Hayden budget holds the line, and council agrees not to cut it BALTIMORE COUNTY

May 18, 1993|By Larry Carson | Larry Carson,Staff Writer

After two financially draining years, the Baltimore County Council agreed informally yesterday not to cut Executive Roger B. Hayden's $1.2 billion budget for fiscal 1994.

Several council members at a work session yesterday characterized the executive's spending plan as a "status quo" budget that merely holds the line in basic services without raising taxes.

The council's formal vote is scheduled for May 26, and the budget will take effect July 1.

The plan would keep the property tax rate at its current level of $2.865 per $100 of assessed valuation, although the average homeowner would pay $32 more next year because of slowly rising assessments. The county's piggyback income tax rate would remain at 55 percent of state taxes.

The budget represents an overall increase of 3 percent over this year's spending, but an increase of only 1.2 percent in funds generated by county taxpayers.

The rest comes from state and federal governments.

Council Chairman Charles A. Dutch Ruppersberger III said the budget does concentrate the county's meager new spending on bolstering flagging police and fire forces, repairing a crumbling infrastructure, and support for education.

In addition, the 3rd District Democrat said, the budget uses $8.8 million in capital funds to fix dozens of leaking county school roofs that have been a source of complaints for years.

Mr. Ruppersberger and several colleagues said they place a high priority on resolving a breakdown in communications between the Hayden administration and the school system, which has surfaced in two incidents that council members found disturbing.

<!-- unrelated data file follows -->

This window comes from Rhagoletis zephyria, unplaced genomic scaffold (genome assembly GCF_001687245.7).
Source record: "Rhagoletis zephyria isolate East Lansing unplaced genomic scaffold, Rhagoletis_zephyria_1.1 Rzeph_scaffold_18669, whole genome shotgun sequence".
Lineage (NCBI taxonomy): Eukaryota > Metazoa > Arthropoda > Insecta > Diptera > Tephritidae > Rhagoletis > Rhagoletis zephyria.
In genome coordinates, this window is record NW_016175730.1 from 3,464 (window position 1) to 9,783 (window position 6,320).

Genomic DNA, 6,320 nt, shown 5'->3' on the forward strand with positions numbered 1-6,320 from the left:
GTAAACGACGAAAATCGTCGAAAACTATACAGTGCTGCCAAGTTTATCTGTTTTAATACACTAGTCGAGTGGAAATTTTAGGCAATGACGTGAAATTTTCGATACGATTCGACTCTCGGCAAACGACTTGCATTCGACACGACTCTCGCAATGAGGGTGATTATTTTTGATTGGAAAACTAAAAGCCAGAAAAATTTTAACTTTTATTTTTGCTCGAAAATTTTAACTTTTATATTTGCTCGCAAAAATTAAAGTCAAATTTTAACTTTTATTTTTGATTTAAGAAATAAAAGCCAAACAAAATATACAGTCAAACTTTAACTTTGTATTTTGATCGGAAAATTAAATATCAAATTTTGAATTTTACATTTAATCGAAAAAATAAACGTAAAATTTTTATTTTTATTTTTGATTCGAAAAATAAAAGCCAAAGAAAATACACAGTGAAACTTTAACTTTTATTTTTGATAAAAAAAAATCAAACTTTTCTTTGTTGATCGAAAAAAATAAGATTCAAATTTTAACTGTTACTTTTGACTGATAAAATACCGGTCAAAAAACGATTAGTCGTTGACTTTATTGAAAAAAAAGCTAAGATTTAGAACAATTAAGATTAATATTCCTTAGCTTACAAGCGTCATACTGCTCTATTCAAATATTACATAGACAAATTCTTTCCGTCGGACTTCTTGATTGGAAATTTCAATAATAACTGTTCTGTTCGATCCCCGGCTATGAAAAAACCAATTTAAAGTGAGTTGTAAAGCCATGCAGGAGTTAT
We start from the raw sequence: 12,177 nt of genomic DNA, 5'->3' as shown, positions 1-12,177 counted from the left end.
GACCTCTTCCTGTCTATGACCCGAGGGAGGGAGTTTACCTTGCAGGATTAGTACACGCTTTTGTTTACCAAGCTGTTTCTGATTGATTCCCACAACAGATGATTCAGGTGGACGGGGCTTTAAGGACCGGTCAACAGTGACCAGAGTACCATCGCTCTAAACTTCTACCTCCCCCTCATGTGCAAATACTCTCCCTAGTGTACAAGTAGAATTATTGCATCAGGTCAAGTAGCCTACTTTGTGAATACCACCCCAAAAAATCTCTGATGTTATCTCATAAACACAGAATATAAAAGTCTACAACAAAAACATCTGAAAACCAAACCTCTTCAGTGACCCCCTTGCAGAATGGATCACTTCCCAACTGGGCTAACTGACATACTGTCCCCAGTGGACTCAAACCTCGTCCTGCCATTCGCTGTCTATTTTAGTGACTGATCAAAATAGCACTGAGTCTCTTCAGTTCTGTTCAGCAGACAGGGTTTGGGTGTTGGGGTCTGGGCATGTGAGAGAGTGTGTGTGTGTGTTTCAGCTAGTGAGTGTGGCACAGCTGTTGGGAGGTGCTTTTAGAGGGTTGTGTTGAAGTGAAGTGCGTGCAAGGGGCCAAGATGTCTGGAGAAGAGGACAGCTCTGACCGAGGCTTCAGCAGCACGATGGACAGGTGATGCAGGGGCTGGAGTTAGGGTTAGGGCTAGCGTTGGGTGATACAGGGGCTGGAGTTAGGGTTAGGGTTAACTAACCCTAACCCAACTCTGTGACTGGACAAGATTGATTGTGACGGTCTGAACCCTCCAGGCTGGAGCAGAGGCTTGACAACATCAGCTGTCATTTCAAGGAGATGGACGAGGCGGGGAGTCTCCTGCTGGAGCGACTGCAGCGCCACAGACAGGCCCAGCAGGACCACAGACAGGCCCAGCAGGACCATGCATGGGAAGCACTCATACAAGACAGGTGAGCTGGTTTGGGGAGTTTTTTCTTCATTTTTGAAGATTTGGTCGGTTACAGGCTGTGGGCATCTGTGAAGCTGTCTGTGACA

One was the executive's decision, without consulting the council, to remove $500,000 from the capital budget for equipment to reopen Sudbrook Middle School near Pikesville with three special magnet programs in September 1994.

The other is a disagreement over the proper formula for determining school capacity by average class size. The school board measures capacity figuring 24 students per classroom, while the Hayden administration says it should be 26, which is closer to the actual situation. The difference means the school board says some schools are overcrowded, while the administration says they're within their capacity.

Mr. Ruppersberger said both incidents show a lack of communication that the administration should address. "We ,X can't have that," he said of the bickering.

Hinting at friction between Mr. Hayden and school Superintendent Stuart Berger, the chairman added that "maybe there wasn't the opportunity to communicate [on Sudbrook] with Berger as there was with Dubel."

He was referring to Robert Y. Dubel, who was superintendent while Mr. Hayden was on the school board.

Mr. Hayden announced less than a hour after the meeting that he plans to meet with Dr. Berger next week to discuss Sudbrook.

Essex Councilman Vincent J. Gardina, D-5th, said, "We can't really be satisfied with this budget because it's status quo. It's short on police and short on schools."

Councilman Douglas B. Riley, R-4th, called it is a "sound, solid budget" but said that given his druthers and more money, he would put more teachers in county schools and spend more to support regional cultural institutions.

The budget calls for hiring 128 new police recruits and 20 new firefighters, all to replace retirees. It would pay for badly needed fire equipment and calls for all leaking flat school roofs by 1996.

The budget would also add 51 new teachers -- less than half of what the school board asked for to maintain current class sizes.

But it would boost school supply spending by 40 percent and provide for 4,600 new school computers.

County workers would get no general pay increase for the third year in a row and would have to pay more for some health care plans, though some workers would get longevity and step pay raises.

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